Got it. Thank you. And along those lines, can you talk about how you went about finding a manufacturer for your phone, for your devices? How did that go? And tell us about that.

That’s actually not an easy process. I was really fortunate to attend a talk back in, I think, 2014, 2015, about someone from the Seattle area who was pointing out that yeah, you can manufacture more cheaply in China. But, by the time you factor in all of the shipping costs—and at that time, we didn’t even have tariffs—but, by the time you factor everything in and the global political situation. And we’ve had to deal with COVID shipping issues. In 2020, we were affected by that. And so, when you factor all of that in, it actually sometimes makes more sense to manufacture stateside or at least in North America. Not only, so in this particular talk, they pointed out that the price, the cost of goods sold, maybe lower in China, but the shipping costs are maybe on a different sheet. And so, it’s important to really have an overall understanding of the entire supply chain. You’re like on Shark Tank, these terms like, what’s the landed cost, right when it automatically gets here. And I just, you know, so that makes sense. So, you want to make sure you’re thoughtful about okay, what is the true cost? Make sure there’s gonna be some profit left, right?

And the other really important issue is being in the same time zone. So, for example, if you’re making goods—there are a few manufacturers just outside of Tijuana. If you’re making goods into you, at least they’re in the same time zone. You don’t have to wait 24 hours to receive a response. And so, time is money, in the end. And the faster you can iterate your design changes, the faster you can get goods to a consumer. So, there’s a lot to be said for manufacturing in North America rather than elsewhere. So, some tools that I’ve learned about since we found our manufacturers are one is called pcbdirectory.com. And so, I highly recommend if you are just doing prototypes to just prototype stateside, particularly if you’re patenting in the United States and you’re a business in the United States.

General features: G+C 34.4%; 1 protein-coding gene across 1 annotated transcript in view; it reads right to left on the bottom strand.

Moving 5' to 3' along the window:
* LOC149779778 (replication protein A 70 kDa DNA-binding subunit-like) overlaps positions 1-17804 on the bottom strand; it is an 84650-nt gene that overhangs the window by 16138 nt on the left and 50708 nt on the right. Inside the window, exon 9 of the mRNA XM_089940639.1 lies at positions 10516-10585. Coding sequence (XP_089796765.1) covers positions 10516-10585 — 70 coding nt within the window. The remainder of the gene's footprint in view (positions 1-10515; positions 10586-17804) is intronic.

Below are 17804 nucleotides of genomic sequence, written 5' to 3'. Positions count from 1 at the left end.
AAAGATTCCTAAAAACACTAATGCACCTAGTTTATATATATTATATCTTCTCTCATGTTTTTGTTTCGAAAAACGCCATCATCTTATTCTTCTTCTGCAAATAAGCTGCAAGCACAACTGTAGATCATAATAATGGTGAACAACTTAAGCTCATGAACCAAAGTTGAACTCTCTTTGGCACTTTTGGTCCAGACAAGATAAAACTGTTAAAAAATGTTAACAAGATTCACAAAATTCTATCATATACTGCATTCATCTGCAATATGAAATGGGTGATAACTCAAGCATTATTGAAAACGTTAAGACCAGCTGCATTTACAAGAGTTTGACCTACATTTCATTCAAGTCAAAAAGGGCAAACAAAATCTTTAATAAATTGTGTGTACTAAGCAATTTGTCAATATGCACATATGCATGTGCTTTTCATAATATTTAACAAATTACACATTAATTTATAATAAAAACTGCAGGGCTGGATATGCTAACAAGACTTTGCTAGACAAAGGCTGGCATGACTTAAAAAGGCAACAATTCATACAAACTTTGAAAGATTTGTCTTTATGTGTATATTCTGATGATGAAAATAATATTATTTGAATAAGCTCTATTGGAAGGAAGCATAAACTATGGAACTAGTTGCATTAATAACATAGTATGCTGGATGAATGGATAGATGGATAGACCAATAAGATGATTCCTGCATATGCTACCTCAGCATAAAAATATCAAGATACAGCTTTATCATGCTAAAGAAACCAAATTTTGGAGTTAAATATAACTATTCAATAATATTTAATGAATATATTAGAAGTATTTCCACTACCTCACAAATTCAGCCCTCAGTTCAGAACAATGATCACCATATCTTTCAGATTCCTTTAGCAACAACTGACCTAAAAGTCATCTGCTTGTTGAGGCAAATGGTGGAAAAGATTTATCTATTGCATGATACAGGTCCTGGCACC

Being able to search for those manufacturers Stateside is really important. They can also work with you on your design a lot more than if you were manufacturing, say, at some place in China. PCBWay is very popular, JLC PCB is very popular as well, and I’ve ordered boards from them as well. Interestingly enough, last year we experienced a kind of a glut of designs, you know, the supply chain and recovered for the most part. Engineers were finally able to submit their designs for manufacturing. Between August and December of last year, manufacturers were actually slowing down, and the turnaround time was lagged several weeks, even at manufacturers in China. So, it’s important to just be patient with whomever you’re working with, whether it’s Stateside or elsewhere, and just work along with them. It really pays off in the end.

Awesome. And have you had to fire or move or change manufacturers, or have you been lucky and stuck with one?